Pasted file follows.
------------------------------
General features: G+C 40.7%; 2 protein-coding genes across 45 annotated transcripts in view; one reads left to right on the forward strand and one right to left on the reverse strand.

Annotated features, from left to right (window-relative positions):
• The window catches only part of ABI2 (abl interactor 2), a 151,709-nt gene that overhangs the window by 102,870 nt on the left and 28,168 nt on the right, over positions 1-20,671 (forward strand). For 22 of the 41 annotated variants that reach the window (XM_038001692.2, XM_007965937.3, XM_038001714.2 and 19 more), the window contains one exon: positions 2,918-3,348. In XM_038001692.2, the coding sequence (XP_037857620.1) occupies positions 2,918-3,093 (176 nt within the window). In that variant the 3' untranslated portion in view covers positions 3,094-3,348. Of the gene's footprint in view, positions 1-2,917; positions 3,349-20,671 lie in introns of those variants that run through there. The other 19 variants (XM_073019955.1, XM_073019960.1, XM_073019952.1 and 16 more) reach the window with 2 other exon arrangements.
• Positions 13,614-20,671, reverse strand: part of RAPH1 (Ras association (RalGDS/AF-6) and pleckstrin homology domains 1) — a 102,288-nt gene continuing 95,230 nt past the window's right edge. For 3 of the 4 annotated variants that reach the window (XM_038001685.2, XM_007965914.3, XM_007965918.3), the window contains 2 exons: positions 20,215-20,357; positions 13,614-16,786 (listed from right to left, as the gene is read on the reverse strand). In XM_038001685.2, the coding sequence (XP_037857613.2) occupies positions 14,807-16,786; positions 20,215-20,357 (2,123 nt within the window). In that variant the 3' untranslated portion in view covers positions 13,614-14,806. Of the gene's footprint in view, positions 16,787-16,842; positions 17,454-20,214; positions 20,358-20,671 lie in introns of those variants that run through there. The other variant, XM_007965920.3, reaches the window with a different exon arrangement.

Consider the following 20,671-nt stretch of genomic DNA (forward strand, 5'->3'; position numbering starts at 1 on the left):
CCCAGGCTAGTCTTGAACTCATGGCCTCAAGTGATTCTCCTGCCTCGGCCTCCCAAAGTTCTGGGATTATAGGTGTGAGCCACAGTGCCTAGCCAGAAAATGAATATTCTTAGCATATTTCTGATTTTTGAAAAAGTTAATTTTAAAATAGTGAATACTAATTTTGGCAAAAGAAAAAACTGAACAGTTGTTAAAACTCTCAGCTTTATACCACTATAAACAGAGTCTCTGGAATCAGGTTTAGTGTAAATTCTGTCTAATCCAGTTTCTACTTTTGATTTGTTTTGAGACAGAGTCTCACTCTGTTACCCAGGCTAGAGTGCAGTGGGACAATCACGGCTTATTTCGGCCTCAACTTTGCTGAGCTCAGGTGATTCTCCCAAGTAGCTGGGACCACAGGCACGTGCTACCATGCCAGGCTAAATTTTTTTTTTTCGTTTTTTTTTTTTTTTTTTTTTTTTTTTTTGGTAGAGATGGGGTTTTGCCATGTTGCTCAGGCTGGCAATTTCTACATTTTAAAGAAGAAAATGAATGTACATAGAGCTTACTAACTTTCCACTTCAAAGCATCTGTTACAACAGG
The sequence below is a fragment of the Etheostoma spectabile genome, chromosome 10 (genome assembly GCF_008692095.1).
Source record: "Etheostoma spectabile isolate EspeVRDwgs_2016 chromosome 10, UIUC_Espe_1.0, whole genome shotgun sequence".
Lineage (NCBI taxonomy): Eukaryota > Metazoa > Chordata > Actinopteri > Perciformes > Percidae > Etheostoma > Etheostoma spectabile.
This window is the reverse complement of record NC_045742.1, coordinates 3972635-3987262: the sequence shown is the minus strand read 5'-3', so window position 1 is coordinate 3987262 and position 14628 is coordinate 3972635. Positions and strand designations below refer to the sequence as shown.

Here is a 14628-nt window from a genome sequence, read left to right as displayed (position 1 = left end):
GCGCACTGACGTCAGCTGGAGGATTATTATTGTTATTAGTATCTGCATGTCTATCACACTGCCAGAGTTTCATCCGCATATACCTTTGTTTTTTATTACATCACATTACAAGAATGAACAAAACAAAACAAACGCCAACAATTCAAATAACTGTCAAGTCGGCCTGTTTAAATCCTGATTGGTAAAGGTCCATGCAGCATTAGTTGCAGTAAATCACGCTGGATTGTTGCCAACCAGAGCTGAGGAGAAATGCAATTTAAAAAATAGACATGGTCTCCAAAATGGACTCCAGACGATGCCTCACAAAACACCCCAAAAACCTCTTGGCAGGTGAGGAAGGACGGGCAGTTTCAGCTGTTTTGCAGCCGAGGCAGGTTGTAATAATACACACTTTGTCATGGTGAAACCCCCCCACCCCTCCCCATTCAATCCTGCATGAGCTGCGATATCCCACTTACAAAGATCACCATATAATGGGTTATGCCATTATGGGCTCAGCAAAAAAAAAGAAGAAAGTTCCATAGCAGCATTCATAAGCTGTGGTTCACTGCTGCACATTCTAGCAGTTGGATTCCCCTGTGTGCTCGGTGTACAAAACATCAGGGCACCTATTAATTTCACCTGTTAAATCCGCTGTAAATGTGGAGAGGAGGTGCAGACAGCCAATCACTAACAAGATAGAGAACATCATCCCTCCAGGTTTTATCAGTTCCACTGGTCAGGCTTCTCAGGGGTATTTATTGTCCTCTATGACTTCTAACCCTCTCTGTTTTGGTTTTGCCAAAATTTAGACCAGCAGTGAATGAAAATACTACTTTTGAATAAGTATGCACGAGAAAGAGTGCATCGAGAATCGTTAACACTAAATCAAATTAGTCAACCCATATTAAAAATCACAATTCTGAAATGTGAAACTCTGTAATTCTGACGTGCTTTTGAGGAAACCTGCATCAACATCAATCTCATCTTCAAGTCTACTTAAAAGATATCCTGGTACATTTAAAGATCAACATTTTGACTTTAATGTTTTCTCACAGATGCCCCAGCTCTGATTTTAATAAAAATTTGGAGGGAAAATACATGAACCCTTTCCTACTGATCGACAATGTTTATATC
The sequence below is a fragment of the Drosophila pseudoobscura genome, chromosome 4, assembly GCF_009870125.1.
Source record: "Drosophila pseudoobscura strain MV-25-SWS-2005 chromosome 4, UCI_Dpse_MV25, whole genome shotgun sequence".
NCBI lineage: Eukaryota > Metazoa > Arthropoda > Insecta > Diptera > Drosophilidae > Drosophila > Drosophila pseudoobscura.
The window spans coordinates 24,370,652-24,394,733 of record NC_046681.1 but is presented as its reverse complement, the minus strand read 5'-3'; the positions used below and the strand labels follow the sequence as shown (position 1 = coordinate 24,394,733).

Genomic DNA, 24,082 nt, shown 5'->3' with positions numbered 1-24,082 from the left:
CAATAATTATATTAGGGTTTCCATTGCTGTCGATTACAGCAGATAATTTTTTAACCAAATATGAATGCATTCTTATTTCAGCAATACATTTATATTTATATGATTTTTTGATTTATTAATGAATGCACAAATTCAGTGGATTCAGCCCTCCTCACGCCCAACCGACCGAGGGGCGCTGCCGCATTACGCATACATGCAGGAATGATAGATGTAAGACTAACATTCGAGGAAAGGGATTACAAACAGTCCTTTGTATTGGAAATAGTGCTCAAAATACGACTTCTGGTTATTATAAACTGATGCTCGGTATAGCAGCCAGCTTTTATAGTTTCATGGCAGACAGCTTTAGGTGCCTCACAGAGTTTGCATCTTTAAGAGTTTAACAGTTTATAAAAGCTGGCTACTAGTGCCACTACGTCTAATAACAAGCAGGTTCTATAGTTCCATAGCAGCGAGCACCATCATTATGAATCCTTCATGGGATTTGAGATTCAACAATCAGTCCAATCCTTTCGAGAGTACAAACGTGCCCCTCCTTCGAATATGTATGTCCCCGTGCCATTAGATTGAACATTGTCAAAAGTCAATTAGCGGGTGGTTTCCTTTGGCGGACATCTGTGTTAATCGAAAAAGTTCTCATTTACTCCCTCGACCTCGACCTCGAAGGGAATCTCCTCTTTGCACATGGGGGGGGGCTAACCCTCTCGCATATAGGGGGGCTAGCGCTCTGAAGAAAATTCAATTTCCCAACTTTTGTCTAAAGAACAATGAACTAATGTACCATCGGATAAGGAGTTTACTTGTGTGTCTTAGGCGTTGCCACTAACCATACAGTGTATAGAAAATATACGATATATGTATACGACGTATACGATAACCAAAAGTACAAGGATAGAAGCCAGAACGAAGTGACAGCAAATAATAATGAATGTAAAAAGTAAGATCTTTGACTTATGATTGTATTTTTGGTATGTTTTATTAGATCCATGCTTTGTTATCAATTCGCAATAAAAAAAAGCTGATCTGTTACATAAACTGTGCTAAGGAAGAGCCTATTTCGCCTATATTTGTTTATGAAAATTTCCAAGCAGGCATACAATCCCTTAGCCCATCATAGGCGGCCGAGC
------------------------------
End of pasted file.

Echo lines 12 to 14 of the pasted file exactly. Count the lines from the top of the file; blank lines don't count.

GCGCACTGACGTCAGCTGGAGGATTATTATTGTTATTAGTATCTGCATGTCTATCACACTGCCAGAGTTTCATCCGCATATACCTTTGTTTTTTATTACATCACATTACAAGAATGAACAAAACAAAACAAACGCCAACAATTCAAATAACTGTCAAGTCGGCCTGTTTAAATCCTGATTGGTAAAGGTCCATGCAGCATTAGTTGCAGTAAATCACGCTGGATTGTTGCCAACCAGAGCTGAGGAGAAATGCAATTTAAAAAATAGACATGGTCTCCAAAATGGACTCCAGACGATGCCTCACAAAACACCCCAAAAACCTCTTGGCAGGTGAGGAAGGACGGGCAGTTTCAGCTGTTTTGCAGCCGAGGCAGGTTGTAATAATACACACTTTGTCATGGTGAAACCCCCCCACCCCTCCCCATTCAATCCTGCATGAGCTGCGATATCCCACTTACAAAGATCACCATATAATGGGTTATGCCATTATGGGCTCAGCAAAAAAAAAGAAGAAAGTTCCATAGCAGCATTCATAAGCTGTGGTTCACTGCTGCACATTCTAGCAGTTGGATTCCCCTGTGTGCTCGGTGTACAAAACATCAGGGCACCTATTAATTTCACCTGTTAAATCCGCTGTAAATGTGGAGAGGAGGTGCAGACAGCCAATCACTAACAAGATAGAGAACATCATCCCTCCAGGTTTTATCAGTTCCACTGGTCAGGCTTCTCAGGGGTATTTATTGTCCTCTATGACTTCTAACCCTCTCTGTTTTGGTTTTGCCAAAATTTAGACCAGCAGTGAATGAAAATACTACTTTTGAATAAGTATGCACGAGAAAGAGTGCATCGAGAATCGTTAACACTAAATCAAATTAGTCAACCCATATTAAAAATCACAATTCTGAAATGTGAAACTCTGTAATTCTGACGTGCTTTTGAGGAAACCTGCATCAACATCAATCTCATCTTCAAGTCTACTTAAAAGATATCCTGGTACATTTAAAGATCAACATTTTGACTTTAATGTTTTCTCACAGATGCCCCAGCTCTGATTTTAATAAAAATTTGGAGGGAAAATACATGAACCCTTTCCTACTGATCGACAATGTTTATATC
The sequence below is a fragment of the Drosophila pseudoobscura genome, chromosome 4, assembly GCF_009870125.1.
Source record: "Drosophila pseudoobscura strain MV-25-SWS-2005 chromosome 4, UCI_Dpse_MV25, whole genome shotgun sequence".